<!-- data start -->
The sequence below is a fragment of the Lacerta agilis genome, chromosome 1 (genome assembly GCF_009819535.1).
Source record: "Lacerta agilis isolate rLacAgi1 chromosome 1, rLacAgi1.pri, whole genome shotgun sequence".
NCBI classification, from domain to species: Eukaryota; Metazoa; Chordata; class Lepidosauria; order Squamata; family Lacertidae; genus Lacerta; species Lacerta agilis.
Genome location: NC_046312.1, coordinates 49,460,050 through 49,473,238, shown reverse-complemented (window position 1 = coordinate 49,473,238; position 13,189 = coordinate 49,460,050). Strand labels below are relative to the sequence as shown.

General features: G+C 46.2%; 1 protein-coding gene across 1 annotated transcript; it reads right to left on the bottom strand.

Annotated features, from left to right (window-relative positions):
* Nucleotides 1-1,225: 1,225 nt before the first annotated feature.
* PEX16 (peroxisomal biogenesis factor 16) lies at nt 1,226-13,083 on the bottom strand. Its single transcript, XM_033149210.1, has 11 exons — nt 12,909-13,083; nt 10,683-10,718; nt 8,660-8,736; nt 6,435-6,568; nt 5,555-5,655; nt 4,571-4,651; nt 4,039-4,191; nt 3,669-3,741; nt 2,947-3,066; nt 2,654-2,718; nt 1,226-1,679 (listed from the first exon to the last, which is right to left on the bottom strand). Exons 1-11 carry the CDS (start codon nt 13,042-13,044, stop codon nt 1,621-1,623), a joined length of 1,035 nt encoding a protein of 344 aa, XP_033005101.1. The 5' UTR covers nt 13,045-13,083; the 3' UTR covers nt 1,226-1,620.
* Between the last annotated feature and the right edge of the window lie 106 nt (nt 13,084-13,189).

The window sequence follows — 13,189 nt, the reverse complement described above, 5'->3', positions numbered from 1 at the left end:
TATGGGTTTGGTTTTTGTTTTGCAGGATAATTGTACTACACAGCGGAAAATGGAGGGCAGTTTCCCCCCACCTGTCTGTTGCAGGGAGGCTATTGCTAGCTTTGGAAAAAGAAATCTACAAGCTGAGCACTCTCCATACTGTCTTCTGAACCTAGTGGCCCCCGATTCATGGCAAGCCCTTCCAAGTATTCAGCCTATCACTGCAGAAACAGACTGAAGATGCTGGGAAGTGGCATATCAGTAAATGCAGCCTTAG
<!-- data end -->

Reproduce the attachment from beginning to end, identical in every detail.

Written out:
The sequence below is a fragment of the Lacerta agilis genome, chromosome 1 (genome assembly GCF_009819535.1).
Source record: "Lacerta agilis isolate rLacAgi1 chromosome 1, rLacAgi1.pri, whole genome shotgun sequence".
NCBI classification, from domain to species: Eukaryota; Metazoa; Chordata; class Lepidosauria; order Squamata; family Lacertidae; genus Lacerta; species Lacerta agilis.
Genome location: NC_046312.1, coordinates 49,460,050 through 49,473,238, shown reverse-complemented (window position 1 = coordinate 49,473,238; position 13,189 = coordinate 49,460,050). Strand labels below are relative to the sequence as shown.

General features: G+C 46.2%; 1 protein-coding gene across 1 annotated transcript; it reads right to left on the bottom strand.

Annotated features, from left to right (window-relative positions):
* Nucleotides 1-1,225: 1,225 nt before the first annotated feature.
* PEX16 (peroxisomal biogenesis factor 16) lies at nt 1,226-13,083 on the bottom strand. Its single transcript, XM_033149210.1, has 11 exons — nt 12,909-13,083; nt 10,683-10,718; nt 8,660-8,736; nt 6,435-6,568; nt 5,555-5,655; nt 4,571-4,651; nt 4,039-4,191; nt 3,669-3,741; nt 2,947-3,066; nt 2,654-2,718; nt 1,226-1,679 (listed from the first exon to the last, which is right to left on the bottom strand). Exons 1-11 carry the CDS (start codon nt 13,042-13,044, stop codon nt 1,621-1,623), a joined length of 1,035 nt encoding a protein of 344 aa, XP_033005101.1. The 5' UTR covers nt 13,045-13,083; the 3' UTR covers nt 1,226-1,620.
* Between the last annotated feature and the right edge of the window lie 106 nt (nt 13,084-13,189).

The window sequence follows — 13,189 nt, the reverse complement described above, 5'->3', positions numbered from 1 at the left end:
TATGGGTTTGGTTTTTGTTTTGCAGGATAATTGTACTACACAGCGGAAAATGGAGGGCAGTTTCCCCCCACCTGTCTGTTGCAGGGAGGCTATTGCTAGCTTTGGAAAAAGAAATCTACAAGCTGAGCACTCTCCATACTGTCTTCTGAACCTAGTGGCCCCCGATTCATGGCAAGCCCTTCCAAGTATTCAGCCTATCACTGCAGAAACAGACTGAAGATGCTGGGAAGTGGCATATCAGTAAATGCAGCCTTAG